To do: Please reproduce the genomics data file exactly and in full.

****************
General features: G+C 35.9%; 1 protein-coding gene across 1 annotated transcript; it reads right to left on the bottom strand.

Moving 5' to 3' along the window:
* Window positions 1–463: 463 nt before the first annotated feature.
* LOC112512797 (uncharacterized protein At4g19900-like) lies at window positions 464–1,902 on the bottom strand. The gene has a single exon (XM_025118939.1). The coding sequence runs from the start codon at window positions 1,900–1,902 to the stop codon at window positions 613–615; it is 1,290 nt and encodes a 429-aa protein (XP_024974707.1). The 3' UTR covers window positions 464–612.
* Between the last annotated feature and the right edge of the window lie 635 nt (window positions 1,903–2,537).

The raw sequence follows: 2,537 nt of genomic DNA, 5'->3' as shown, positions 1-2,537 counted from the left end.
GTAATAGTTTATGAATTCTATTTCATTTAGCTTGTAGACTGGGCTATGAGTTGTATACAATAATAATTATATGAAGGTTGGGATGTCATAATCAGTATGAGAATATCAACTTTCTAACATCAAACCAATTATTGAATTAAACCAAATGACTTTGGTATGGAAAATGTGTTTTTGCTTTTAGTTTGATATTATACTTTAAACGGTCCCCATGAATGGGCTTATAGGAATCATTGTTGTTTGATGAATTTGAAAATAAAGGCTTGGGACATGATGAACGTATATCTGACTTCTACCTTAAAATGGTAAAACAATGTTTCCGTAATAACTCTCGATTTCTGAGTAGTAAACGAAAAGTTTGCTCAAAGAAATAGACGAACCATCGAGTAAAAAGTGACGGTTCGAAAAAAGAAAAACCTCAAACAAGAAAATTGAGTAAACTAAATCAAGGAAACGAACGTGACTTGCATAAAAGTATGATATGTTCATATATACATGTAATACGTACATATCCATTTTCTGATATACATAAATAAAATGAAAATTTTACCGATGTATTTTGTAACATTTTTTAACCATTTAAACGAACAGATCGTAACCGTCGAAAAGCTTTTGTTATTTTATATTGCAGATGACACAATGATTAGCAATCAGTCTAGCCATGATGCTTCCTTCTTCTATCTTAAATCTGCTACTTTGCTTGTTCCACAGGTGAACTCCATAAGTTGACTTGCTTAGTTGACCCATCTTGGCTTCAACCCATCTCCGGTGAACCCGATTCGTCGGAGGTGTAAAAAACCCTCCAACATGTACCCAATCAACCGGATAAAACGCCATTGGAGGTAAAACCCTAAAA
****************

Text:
General features: G+C 35.9%; 1 protein-coding gene across 1 annotated transcript; it reads right to left on the bottom strand.

Moving 5' to 3' along the window:
* Window positions 1–463: 463 nt before the first annotated feature.
* LOC112512797 (uncharacterized protein At4g19900-like) lies at window positions 464–1,902 on the bottom strand. The gene has a single exon (XM_025118939.1). The coding sequence runs from the start codon at window positions 1,900–1,902 to the stop codon at window positions 613–615; it is 1,290 nt and encodes a 429-aa protein (XP_024974707.1). The 3' UTR covers window positions 464–612.
* Between the last annotated feature and the right edge of the window lie 635 nt (window positions 1,903–2,537).

The raw sequence follows: 2,537 nt of genomic DNA, 5'->3' as shown, positions 1-2,537 counted from the left end.
GTAATAGTTTATGAATTCTATTTCATTTAGCTTGTAGACTGGGCTATGAGTTGTATACAATAATAATTATATGAAGGTTGGGATGTCATAATCAGTATGAGAATATCAACTTTCTAACATCAAACCAATTATTGAATTAAACCAAATGACTTTGGTATGGAAAATGTGTTTTTGCTTTTAGTTTGATATTATACTTTAAACGGTCCCCATGAATGGGCTTATAGGAATCATTGTTGTTTGATGAATTTGAAAATAAAGGCTTGGGACATGATGAACGTATATCTGACTTCTACCTTAAAATGGTAAAACAATGTTTCCGTAATAACTCTCGATTTCTGAGTAGTAAACGAAAAGTTTGCTCAAAGAAATAGACGAACCATCGAGTAAAAAGTGACGGTTCGAAAAAAGAAAAACCTCAAACAAGAAAATTGAGTAAACTAAATCAAGGAAACGAACGTGACTTGCATAAAAGTATGATATGTTCATATATACATGTAATACGTACATATCCATTTTCTGATATACATAAATAAAATGAAAATTTTACCGATGTATTTTGTAACATTTTTTAACCATTTAAACGAACAGATCGTAACCGTCGAAAAGCTTTTGTTATTTTATATTGCAGATGACACAATGATTAGCAATCAGTCTAGCCATGATGCTTCCTTCTTCTATCTTAAATCTGCTACTTTGCTTGTTCCACAGGTGAACTCCATAAGTTGACTTGCTTAGTTGACCCATCTTGGCTTCAACCCATCTCCGGTGAACCCGATTCGTCGGAGGTGTAAAAAACCCTCCAACATGTACCCAATCAACCGGATAAAACGCCATTGGAGGTAAAACCCTAAAA